Thus, populating aging, combined with the stress of modern living, aggravates individual and family problems and conflicts in collective life in both the public and private spheres. Such problems mount up and can be expressed in the form of violence 3. In this context, the elderly population becomes vulnerable due to physiological, psychological, and socioeconomic issues 4.

The World Health Organization (WHO) defines violence as the intentional use of physical force or power, whether real or threatened, against oneself or another person, group, or community, resulting or with the possibility of resulting in injury, death, psychological harm, developmental disability, or deprivation 5. According to the WHO 5 and the Brazilian National Policy for the Reduction of Morbidity and Mortality from Accidents and Violence 6, violence can be classified as: physical, psychological, sexual, or financial abuse, neglect, abandonment, or self-neglect. Physical abuse of elders, the object of this study, relates to the use of physical force to compel older persons to act against their wishes, to hurt them, or to cause them pain, incapacity, or death 6,7. Elder abuse is a public health problem 7,8.

Elder abuse was described for the first time in 1975 9, and the first publications on the issue came from the United States, Canada, and the United Kingdom and other European countries 10. In Brazil, despite the issue's public health relevance, the phenomenon did not gain visibility until the 1990s 5,7, and studies on violence against older people are still rare 8,11.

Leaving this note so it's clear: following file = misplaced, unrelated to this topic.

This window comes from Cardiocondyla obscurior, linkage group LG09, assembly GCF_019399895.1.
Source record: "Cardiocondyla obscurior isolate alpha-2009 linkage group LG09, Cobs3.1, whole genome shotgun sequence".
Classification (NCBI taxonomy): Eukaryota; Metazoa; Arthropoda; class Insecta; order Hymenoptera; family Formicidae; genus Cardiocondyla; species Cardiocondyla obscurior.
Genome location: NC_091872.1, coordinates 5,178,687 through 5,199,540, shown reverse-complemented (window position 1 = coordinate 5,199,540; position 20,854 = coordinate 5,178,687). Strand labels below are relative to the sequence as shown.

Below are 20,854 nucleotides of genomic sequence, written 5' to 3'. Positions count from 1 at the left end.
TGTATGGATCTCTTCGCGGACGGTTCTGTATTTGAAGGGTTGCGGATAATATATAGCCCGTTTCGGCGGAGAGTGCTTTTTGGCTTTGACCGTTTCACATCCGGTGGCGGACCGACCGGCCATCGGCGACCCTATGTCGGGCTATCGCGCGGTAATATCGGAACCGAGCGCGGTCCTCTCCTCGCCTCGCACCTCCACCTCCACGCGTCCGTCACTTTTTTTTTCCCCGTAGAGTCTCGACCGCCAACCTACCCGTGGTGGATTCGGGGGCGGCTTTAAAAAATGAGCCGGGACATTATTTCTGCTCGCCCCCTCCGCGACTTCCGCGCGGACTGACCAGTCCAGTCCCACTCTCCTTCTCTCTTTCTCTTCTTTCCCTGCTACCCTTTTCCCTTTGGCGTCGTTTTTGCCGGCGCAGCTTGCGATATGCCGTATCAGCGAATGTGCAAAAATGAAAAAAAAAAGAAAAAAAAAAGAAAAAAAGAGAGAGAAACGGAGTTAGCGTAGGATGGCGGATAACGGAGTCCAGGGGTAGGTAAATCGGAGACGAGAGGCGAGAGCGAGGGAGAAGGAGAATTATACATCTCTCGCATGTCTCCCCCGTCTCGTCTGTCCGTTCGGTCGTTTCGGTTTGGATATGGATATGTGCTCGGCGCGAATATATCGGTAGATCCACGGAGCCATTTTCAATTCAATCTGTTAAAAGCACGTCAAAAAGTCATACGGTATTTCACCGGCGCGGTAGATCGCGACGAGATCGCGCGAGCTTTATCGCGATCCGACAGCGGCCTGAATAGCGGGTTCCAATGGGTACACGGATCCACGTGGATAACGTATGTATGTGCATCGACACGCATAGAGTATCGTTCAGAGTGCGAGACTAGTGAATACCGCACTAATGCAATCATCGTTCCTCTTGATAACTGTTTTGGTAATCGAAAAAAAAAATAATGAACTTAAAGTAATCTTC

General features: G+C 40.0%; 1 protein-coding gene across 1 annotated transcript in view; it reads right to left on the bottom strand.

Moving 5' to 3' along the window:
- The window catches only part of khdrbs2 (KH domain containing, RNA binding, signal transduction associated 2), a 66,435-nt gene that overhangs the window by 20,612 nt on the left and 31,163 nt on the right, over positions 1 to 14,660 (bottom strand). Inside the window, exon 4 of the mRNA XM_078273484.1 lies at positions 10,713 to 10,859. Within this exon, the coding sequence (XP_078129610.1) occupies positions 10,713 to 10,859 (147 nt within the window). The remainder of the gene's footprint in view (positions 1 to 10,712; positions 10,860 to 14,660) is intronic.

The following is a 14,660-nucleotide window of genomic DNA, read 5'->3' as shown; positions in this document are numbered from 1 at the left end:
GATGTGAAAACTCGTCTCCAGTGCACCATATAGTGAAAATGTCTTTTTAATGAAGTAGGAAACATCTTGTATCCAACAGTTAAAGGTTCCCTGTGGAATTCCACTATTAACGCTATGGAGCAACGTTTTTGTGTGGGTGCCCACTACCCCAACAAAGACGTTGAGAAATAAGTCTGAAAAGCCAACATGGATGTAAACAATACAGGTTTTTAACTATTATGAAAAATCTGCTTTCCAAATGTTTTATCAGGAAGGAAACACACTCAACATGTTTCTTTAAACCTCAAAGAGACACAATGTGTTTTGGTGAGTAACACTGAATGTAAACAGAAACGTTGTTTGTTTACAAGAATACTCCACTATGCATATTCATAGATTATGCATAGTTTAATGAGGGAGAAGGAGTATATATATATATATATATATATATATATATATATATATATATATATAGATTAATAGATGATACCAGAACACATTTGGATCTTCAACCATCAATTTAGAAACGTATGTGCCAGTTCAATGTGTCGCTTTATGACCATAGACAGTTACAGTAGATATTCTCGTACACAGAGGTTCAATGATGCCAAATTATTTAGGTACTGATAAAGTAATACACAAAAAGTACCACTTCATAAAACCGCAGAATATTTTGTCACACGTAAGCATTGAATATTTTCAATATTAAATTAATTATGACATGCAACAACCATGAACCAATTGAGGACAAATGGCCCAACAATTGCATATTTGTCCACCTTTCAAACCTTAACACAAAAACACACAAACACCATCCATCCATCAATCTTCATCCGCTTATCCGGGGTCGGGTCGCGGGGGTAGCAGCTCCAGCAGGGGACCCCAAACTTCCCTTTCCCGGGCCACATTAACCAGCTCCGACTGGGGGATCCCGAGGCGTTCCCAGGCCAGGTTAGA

Due to the incipient state of the research, the prevalence of violence against older people in Brazil is still unknown 12. Two population-based surveys, in Camaragibe (Pernambuco State) 11 and Niterói (Rio de Janeiro State) 8, showed a prevalence of 21% for various forms of violence in the former case and 10.1% for domestic physical abuse in the latter.

Worldwide, the prevalence of elder abuse varies from 3% to 10%, and the incidence increased by 150% in ten years 13. According to a recent systematic review, other authors showed prevalence rates ranging from 3.2% to 27.5% 14. A nationwide incidence survey in the United States in 1996 showed that approximately 450,000 older people (> 60 years) had suffered domestic abuse 15 (1% of the country's elderly population) 14. In Boston (USA), the rate in persons over 65 years of age reached 3.2%, and physical abuse was the most frequent form (2%) 16. In Amsterdam (Netherlands), prevalence in persons over 65 years of age was 5.6%, with physical abuse ranking third (1.2%) 17. According to a study in Barcelona, Spain, 11.9% of older people (> 70 years) had suffered abuse, mostly psychological in nature, followed by physical abuse, neglect, and abandonment 13. In Seoul, Korea, a population-based survey showed that 6.3% of older people (> 65 years) had suffered some type of violence, with physical abuse as the least frequent (1.9%) 18. In a study focusing on physical and psychological abuse in older people (> 60 years) in Hong Kong, the prevalence reached 21.4% 19.

Considering the magnitude and transcendence of elder abuse, as well as the lack of studies on this issue in Brazil, it is necessary to construct new objects of research that can help reveal the problem in a comprehensive, detailed, rigorous, and relevant way. One way of demonstrating the profile of elder abuse (in order to back measures to combat it) is to analyze medical examiners' reports on injuries issued by the Institute of Forensic Medicine. Possibly because these examiners' reports are used in court, the data they contain tend to be more reliable and complete than that obtained from patients' medical charts, which often fail to even mention physical abuse as the source of the injury.